ICO: Use GDPR to earn customers' trust

Information commissioner Elizabeth Denham called on organisations to "earn the trust and confidence of the public" yesterday, with new data protection laws coming into force in just three months.

Chief of the UK's data protection watchdog, the Information Commissioner's Office (ICO), Denham was named the UK's most influential leader in how data drives business in the DataIQ 100 list yesterday for her work preparing UK organisations for the EU's General Data Protection Regulation (GDPR) in May.

Speaking at the awards ceremony yesterday, she said: "Data is a powerful tool; when used ethically and responsibly it can be used to empower and enrich all our lives. It is incumbent on all of us as data professionals to earn the trust and confidence of the public in how their personal data is used, so that everyone benefits in a data-driven world.

"GDPR is a game changer and a powerful incentive for businesses to embrace good data protection practice. I am encouraged by the many organisations that see the data opportunities the law presents, rather than the barriers it throws up."

GDPR was designed to give European Union residents more control over their data and how organisations can use it, as well as introducing tighter rules and tougher fines for companies that fail to protect such information.

While the ICO will be able to levy higher fines for data misuse - of up to 20 million or 4% of an organisation's annual turnover it's unlikely to do so for most data breaches, with GDPR stipulating that fines must be "proportional" to the breach, and the body has long advocated for people to view the legislation as an opportunity, rather than a threat.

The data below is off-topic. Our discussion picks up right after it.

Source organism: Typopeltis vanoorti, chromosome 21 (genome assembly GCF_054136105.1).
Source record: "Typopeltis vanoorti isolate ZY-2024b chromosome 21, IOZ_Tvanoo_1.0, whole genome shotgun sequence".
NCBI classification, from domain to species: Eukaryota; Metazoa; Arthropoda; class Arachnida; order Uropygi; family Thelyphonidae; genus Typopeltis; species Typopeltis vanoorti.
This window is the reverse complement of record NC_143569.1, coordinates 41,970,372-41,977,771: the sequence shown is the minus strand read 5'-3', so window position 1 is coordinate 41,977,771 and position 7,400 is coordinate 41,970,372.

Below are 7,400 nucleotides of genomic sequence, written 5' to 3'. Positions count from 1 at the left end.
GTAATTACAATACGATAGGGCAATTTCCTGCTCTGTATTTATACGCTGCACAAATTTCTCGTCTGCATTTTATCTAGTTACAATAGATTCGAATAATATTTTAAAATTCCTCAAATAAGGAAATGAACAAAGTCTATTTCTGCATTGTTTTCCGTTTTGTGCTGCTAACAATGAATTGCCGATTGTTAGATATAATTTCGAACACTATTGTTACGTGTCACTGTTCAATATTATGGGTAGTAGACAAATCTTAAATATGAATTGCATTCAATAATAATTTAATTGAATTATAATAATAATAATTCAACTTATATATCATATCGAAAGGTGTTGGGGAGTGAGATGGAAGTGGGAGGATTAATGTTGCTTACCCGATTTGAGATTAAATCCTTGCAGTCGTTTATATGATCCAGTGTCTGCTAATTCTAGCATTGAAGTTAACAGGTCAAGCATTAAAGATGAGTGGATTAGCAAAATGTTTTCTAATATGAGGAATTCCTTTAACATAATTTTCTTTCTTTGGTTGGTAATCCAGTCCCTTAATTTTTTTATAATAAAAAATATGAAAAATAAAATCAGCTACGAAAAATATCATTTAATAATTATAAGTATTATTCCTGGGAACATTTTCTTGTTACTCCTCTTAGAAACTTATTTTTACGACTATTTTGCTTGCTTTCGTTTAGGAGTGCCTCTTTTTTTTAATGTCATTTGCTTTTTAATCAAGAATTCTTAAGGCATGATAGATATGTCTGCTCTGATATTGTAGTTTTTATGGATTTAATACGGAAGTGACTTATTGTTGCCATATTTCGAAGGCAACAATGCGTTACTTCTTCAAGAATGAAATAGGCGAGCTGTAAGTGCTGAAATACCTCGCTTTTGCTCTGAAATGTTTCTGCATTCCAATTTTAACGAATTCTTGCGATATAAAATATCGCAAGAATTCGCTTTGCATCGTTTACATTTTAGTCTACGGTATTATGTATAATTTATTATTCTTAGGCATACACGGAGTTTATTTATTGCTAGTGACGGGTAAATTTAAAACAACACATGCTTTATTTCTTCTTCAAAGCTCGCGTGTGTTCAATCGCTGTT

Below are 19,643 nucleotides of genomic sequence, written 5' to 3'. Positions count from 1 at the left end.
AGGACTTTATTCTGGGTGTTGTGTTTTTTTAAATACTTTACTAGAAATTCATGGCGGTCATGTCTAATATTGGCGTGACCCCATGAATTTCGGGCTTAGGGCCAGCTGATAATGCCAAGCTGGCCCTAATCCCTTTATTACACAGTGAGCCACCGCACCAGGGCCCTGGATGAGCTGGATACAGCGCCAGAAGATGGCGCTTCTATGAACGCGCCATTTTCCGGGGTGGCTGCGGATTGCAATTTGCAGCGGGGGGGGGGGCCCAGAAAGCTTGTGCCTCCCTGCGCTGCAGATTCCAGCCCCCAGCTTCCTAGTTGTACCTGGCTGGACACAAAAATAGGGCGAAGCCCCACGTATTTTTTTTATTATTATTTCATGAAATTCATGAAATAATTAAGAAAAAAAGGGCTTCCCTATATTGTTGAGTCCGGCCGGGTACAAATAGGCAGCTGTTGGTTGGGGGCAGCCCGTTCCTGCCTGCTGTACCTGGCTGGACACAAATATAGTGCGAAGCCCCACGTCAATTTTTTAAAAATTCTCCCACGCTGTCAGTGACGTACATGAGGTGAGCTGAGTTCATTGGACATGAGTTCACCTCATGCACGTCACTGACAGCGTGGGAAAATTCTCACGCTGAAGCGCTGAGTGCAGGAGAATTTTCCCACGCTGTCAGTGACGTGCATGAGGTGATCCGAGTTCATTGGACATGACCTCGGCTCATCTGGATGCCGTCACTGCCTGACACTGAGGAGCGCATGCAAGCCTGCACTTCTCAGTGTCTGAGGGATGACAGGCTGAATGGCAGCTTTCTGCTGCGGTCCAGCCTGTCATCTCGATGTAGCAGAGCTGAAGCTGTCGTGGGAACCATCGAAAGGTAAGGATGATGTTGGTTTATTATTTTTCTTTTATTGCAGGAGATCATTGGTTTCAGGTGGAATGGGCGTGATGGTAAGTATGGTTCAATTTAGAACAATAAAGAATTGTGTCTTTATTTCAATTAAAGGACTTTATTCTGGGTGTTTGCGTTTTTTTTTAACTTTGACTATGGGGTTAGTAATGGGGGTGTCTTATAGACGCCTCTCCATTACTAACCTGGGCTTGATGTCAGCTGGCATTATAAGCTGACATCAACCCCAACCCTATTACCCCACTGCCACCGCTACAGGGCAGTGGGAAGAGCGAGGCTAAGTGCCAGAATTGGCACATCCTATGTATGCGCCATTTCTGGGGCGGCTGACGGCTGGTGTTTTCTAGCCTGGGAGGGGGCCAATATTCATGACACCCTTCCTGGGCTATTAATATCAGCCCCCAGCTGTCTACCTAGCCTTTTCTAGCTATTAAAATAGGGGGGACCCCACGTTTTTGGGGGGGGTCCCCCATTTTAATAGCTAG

Denham added: "My role allows me to engage with progressive companies and public bodies looking to adopt privacy-by-design solutions. I am struck by entrepreneurial development of products which minimise the amount of personal data processed, and which maximise the control people have over their data."

UK businesses are spending an average of 1.3 million to prepare for GDPR, a survey found earlier this month.

Other people who made the DataIQ 100 list include RSA's CDO, Gillian Tomlinson, Sainsbury's CDO Andrew Day and Lauren Sager Weinstein, CDO at TfL, all of whom came in the top 10.

"With 475 nominations, it was the most diverse set of candidates that we have ever considered and the nal line-up is our strongest yet," said DataIQ's director of strategy, David Reed.

More than a quarter of the list was made up of CDOs, and Reed added: "Appointing a CDO is a sure sign of a fast-maturing practice and a necessary step to formalise all the individual processes that are required to be data-driven, from leadership to deep data diving, customer insight to business intelligence."

Picture: Information commissioner Elizabeth Denham/credit: DataIQ